A literary classic (albeit one of the more demented ones) becomes a quintessentially modern tale of young love and class anxiety. Cary Fukunaga's take on the Brontë classic is less gothic than hipster. In of the year's best performances, Mia Wasikowska plays the title character as a Plane Jane with a furrowed brow, who grew up neglected and rejected and is just not so interested in being tossed around anymore. The acid tongue is saved, of course, for the suave, baddish Rochester played with a kind of James Dean listless hotness by Michael Fassbender. As with Fukunaga's Sin Nombre, Jane Eyre sees its characters as forces of nature, in or against their environments, expressing their purest wills. Here, Fukunaga one-ups himself with terrific performances and dazzling dramatic face-offs.
5. Fast Five
dir: Justin Lin
Things blow up in Fast Five. Cars, of course, but also Justin Lin's career now that he's one of Hollywood's money-makers. The Fast franchise has blown up again in a big way, and Lin, along with Vin Diesel and The Rock, are largely responsible for jump-starting the stalling series. The heist genre also exploded: figuratively, in the way it got audiences re-invigorated by the genre, and aesthetically, in the way it took the usually static heist film and combined it with the dynamism of the action and car chase genres. Brawny and deliciously non-sensensical, Fast Five had audiences and critics revved up for part six.
dir: Gregg Araki
"Beautiful horndogs get blown" is the appropriate title of SF Weekly's Kaboom review, describing Gregg Araki's apocalyptic college humpfest which happily mixes well-oiled, sometimes-clothed dreamboats that span a rainbow of ethnicities and sexual orientations, with the fear of animal-masked murderers, psycho ex-girlfriends who turn out to be revenge-seeking witches, and an all-powerful cult leader who could easily make the entire planet go kaboom. The dialogue is breezily bitchy, and watching dazzlingly good-looking young people try to come up with practical solutions to the end of the world is as mesmerizing as it is comic, when handled by still-boisterous Gregg Araki, who claims to be fulfilling director John Waters' request to make an "old-school Gregg Araki movie." Not everyone can successfully re-capture their own heyday, but with the faith and wisdom of a perpetually-"stoned" Messiah in hand, Araki proves to be the right man for the job.
7. Bang Bang
dir: Byron Q
Despite the familiar inner-city blues, Bang Bang manages to exude a gritty dread. No loyalties tried, no brotherhoods broken over girls. Just straight documentary realism suffused with unsettled scores and punctuated by bang bangs. Byron Q has undeniable talent and makes the most out of limited resources, and most impressively, manages to exhibit style, not just stylishness. The black-and-white still-frame flourishes don't just cover up choreographic limitations, they also create rhythm and a sense of punishing doom. The film knows when to be thrilling, when to be sexy, and when to be funny. And most of all, it addresses issues of Asian American class resentment and class consciousness that goes way too unacknowledged, not just in Asian American cinema, but in the community more generally.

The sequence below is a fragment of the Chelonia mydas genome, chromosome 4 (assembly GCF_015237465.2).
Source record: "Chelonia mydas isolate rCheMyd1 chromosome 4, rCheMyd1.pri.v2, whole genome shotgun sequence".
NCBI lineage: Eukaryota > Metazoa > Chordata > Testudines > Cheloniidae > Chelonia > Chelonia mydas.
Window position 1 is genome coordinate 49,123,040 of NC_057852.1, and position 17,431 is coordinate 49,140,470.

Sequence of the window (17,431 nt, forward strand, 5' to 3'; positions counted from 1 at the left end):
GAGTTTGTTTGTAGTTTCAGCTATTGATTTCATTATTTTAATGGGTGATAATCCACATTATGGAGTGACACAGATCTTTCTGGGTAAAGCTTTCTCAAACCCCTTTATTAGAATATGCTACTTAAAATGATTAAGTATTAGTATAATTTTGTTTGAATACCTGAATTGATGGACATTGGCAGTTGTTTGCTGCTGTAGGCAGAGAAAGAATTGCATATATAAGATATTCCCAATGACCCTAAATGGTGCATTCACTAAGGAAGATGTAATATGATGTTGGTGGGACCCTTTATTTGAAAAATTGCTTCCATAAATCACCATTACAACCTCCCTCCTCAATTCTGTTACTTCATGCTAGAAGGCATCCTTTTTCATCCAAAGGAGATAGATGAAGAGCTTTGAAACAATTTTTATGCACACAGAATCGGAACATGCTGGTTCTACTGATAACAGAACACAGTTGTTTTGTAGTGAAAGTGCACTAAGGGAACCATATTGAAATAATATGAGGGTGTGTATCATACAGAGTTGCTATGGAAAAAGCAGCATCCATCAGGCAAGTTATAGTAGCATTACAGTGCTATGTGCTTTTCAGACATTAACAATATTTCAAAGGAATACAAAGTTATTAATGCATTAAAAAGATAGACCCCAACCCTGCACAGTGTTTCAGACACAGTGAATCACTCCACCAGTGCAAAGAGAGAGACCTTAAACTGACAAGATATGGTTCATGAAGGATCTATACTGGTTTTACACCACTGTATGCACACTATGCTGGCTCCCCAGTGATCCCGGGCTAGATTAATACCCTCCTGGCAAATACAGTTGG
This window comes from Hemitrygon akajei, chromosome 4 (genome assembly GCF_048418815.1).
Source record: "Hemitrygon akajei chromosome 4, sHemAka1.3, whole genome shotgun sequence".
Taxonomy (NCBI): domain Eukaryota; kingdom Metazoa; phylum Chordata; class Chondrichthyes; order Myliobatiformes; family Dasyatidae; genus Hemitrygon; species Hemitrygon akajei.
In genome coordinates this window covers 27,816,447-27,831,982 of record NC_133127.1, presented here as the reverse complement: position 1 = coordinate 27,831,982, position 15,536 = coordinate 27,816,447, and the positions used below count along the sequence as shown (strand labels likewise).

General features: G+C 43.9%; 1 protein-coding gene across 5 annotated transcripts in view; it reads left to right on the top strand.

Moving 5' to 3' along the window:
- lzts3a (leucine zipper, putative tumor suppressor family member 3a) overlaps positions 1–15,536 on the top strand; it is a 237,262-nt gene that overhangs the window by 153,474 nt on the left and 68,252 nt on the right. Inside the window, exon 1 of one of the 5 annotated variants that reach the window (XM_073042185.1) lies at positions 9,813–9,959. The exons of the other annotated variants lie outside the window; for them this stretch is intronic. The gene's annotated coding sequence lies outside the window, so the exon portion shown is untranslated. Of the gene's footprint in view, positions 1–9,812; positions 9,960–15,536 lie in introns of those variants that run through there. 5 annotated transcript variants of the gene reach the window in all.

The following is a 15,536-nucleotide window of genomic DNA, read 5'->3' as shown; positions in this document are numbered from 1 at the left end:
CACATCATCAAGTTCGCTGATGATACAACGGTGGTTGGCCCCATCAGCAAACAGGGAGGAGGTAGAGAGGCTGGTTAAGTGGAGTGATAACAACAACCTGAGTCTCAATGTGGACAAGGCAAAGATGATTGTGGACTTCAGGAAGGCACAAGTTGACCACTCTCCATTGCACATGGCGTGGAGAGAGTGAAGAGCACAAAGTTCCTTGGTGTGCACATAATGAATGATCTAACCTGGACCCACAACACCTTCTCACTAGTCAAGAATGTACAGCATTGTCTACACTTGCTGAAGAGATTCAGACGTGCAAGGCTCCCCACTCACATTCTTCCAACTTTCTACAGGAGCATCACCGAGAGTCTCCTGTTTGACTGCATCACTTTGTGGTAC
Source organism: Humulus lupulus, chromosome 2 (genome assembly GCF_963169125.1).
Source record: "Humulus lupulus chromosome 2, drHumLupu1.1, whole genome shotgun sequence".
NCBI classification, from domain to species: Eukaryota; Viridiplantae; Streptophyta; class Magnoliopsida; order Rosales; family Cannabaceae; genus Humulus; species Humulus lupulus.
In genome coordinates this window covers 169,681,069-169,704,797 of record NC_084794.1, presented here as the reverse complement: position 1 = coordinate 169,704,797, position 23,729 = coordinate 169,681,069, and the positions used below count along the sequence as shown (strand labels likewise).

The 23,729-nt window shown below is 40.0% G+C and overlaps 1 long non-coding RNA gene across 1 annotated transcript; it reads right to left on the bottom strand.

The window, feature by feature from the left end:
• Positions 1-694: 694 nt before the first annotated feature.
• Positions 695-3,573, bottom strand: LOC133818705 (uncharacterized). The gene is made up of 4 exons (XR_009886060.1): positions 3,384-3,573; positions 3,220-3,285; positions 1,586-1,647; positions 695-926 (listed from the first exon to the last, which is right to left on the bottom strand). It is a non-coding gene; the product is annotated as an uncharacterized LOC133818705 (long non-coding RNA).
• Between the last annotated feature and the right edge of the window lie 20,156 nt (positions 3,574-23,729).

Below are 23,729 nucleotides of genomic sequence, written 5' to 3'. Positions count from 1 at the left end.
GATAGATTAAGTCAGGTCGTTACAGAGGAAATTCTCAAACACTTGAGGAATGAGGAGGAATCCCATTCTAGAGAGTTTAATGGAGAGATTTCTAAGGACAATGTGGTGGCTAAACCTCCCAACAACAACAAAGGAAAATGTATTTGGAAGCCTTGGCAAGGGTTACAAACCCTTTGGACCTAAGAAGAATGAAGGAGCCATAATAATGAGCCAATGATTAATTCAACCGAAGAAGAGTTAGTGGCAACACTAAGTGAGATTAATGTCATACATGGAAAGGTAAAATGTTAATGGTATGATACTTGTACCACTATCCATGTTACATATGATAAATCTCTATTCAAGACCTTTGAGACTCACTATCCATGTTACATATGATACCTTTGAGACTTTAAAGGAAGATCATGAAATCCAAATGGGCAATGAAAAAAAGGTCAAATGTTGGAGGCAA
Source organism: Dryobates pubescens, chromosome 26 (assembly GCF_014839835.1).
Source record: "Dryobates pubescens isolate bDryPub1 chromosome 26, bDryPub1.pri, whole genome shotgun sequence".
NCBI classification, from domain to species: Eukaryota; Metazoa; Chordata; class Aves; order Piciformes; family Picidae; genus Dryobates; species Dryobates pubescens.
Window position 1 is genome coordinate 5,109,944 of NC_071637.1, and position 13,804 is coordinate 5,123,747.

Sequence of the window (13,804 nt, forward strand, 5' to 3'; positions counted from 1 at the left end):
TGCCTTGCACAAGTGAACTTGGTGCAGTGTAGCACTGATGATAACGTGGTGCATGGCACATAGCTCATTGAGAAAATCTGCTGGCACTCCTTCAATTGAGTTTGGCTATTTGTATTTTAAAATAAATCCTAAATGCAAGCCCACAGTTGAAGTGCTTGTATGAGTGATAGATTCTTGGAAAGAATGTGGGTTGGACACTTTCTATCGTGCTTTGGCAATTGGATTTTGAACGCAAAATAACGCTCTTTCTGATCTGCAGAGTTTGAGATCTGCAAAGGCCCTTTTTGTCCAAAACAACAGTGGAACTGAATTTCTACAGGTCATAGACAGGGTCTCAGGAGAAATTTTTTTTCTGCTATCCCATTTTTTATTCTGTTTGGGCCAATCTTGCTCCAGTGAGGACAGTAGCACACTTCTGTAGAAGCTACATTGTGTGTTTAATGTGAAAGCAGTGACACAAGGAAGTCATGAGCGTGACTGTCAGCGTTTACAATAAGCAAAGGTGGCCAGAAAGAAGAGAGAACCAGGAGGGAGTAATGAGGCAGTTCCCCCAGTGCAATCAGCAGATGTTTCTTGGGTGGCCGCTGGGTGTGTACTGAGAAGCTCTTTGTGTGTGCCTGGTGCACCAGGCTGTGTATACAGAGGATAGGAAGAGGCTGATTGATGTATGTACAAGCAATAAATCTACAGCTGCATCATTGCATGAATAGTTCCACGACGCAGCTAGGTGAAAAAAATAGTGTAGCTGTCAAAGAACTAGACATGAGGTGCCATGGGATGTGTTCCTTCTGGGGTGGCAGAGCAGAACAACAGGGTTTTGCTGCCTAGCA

dir: James Wan
The first half of Insidious is full of ominous tension and supernatural frights, as young parents, played by Rose Byrne and Patrick Wilson, are haunted by a dark figure with a red demon face (the type that leaves bloody streaks on pristine-white bedsheets) after their young son falls into a coma that can't be explained by science. The second half of the film introduces zany paranormal experts who explain theories about their son's astral projection, atmospheric spookiness as the story moves into another dimension, and gotcha! twists that keep the film playfully menacing but perhaps prevent it from transporting viewers to spine-chillingly terror. However, in abstaining from most of his Saw-patented gore, director James Wan reveals that he has other horrific tricks up his sleeve.
9. Almost Perfect
dir: Bertha Bay-sa Pan
Revisit the history of Asian American cinema, and try to find another romance between two Asian American characters that you root for as much as Kelly Hu's Vanessa and Ivan Shaw's Dwayne in Almost Perfect. Their chemistry is palpable and smartly earned through director Bertha Bay-sa Pan's natural pacing and perfectly light, flirtatious touch -- whether the lovers are reminiscing over old times, spontaneously breaking into dance at a bar, or bonding after being stunned to silence by an awkward evening with Vanessa's constantly at-war parents. A lively supporting cast including Edison Chen's spastic little brother, Christina Chang's self-involved fashion-designer sister, and Tina Chen and Roger Rees as Vanessa's parents add some explosive fun to the almost-too-perfect relationship.
10. M/F Remix
dir: Jy-ah Min
Living in Seduced Circumstances
dir: Ian Gamazon
M/F Remix and Living in Seduced Circumstances were two of the more polarizing films by Asian American filmmakers this year, and they were so because they were bold. Jy-ah Min's playful take on the curious stasis and disjointed time of Southern Californian Asian American youth harkened not only to the 1960s Godard that is its inspiration, but also 1990s Asian American experimental video. Gamazon's gritty and at-times troubling drama about a pregnant woman who tortures her wheelchair-bound captive similarly connects audiences with the sense of the unexpected of the pre-Better Luck Tomorrow era. Both are short in length but long on surprises and a passion for cinema. Both use video to their advantage and small casts and limited locations to expand on the possibilities of the story. Remixing male/female and living/dying, they are a shock to the system of anybody who thinks they know what independent Asian American cinema should look and sound like.